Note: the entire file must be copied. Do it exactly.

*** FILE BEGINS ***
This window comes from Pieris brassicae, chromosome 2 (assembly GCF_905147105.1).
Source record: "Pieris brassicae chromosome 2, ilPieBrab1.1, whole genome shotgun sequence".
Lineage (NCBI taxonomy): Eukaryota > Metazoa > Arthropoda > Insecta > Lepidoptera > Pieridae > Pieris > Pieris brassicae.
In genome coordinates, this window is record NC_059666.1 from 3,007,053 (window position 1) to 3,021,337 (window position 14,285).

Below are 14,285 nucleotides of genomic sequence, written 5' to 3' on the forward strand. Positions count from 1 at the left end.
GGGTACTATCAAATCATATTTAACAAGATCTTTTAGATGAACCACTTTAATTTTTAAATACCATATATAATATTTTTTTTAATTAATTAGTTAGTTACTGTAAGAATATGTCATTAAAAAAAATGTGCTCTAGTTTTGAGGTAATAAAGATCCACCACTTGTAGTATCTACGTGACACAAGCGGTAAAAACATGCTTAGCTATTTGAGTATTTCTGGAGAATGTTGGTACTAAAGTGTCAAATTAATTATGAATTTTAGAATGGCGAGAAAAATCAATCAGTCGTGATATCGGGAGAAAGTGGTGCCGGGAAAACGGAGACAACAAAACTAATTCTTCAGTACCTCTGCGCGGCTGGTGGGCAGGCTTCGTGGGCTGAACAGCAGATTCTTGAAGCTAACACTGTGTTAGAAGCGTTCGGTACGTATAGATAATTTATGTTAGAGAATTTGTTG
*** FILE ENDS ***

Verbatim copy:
This window comes from Pieris brassicae, chromosome 2 (assembly GCF_905147105.1).
Source record: "Pieris brassicae chromosome 2, ilPieBrab1.1, whole genome shotgun sequence".
Lineage (NCBI taxonomy): Eukaryota > Metazoa > Arthropoda > Insecta > Lepidoptera > Pieridae > Pieris > Pieris brassicae.
In genome coordinates, this window is record NC_059666.1 from 3,007,053 (window position 1) to 3,021,337 (window position 14,285).

Below are 14,285 nucleotides of genomic sequence, written 5' to 3' on the forward strand. Positions count from 1 at the left end.
GGGTACTATCAAATCATATTTAACAAGATCTTTTAGATGAACCACTTTAATTTTTAAATACCATATATAATATTTTTTTTAATTAATTAGTTAGTTACTGTAAGAATATGTCATTAAAAAAAATGTGCTCTAGTTTTGAGGTAATAAAGATCCACCACTTGTAGTATCTACGTGACACAAGCGGTAAAAACATGCTTAGCTATTTGAGTATTTCTGGAGAATGTTGGTACTAAAGTGTCAAATTAATTATGAATTTTAGAATGGCGAGAAAAATCAATCAGTCGTGATATCGGGAGAAAGTGGTGCCGGGAAAACGGAGACAACAAAACTAATTCTTCAGTACCTCTGCGCGGCTGGTGGGCAGGCTTCGTGGGCTGAACAGCAGATTCTTGAAGCTAACACTGTGTTAGAAGCGTTCGGTACGTATAGATAATTTATGTTAGAGAATTTGTTG